Braid is problematic

Some writers have expressed unease at the way Braid depicted the relationship of Tim and the Princess. On the one hand, it was subverting a gendered videogame trope by revealing Tim to be the monster, rather than the hero, of the story. On the other hand the possible metaphorical use of this depiction is concerning, as is the implied resolution/redemption for the hero offered by the epilogue. As ever with Braid, ambiguities keep it at arms length.

In 2015 Liz Ryerson at Offworld dwelt on how she fell out of love with Braid over time, as its troubling themes became more apparent to her, eventually leading her to create a game, Problem Attic, as a sort of response. Ian Bryce Jones (while writing a piece largely about Problem Attic) in 2017 reiterates how the confluence of Blow’s “clearly-telegraphed hostility towards feminist analysis” with the “privileged position for himself as the sole arbitrator of Braid‘s “true” meaning” might create problems for players.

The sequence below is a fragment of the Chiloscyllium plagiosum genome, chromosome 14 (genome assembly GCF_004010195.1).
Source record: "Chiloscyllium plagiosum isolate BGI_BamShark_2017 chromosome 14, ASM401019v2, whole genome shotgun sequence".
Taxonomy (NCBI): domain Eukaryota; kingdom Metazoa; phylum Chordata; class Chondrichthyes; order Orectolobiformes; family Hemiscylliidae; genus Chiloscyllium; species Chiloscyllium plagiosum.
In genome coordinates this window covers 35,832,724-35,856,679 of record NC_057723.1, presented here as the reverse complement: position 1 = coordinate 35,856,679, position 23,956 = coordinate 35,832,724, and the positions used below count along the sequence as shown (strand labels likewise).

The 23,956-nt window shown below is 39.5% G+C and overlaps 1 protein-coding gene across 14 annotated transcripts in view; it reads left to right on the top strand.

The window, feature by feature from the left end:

Jane Campbell of Eruditorum, while contemplating, after the release of The Witness in 2016, why she liked Blow’s new game and not theolder, articulates the unease of Braid‘s relationship depiction quite succinctly, saying that even though it’s good to critique male fantasies, Braid was “still a game for men“:

“But there’s no choice of avatar for Braid, nor indeed of any of the imagery in Braid, so given the very particular gender dynamics of the game, I ended up feeling systematically excluded from some of its more interesting points, all so it could focus on certain gaming tropes.”

In the End

Braid is an interesting and arguably landmark canonical piece of contained interactive software yes, but also an elusive shapeshifter, Braid grows and shrinks depending on your angle. You might feel differently about it depending on which avenues of it and its meta-game you feel need to be considered, how much you want to read on the internet, and whether its creator’s opinion needs to be taken into account. The best thing I can think to leave you with in the circumstances is this: a 2014 computer-science paper by Linus Hamilton titled Braid Is Undecidable. No, I don’t understand it either.

If you enjoyed this 10th-anniversary Critical Compilation, be sure to check out our first-ever Critical Compilation, from way back in 2009!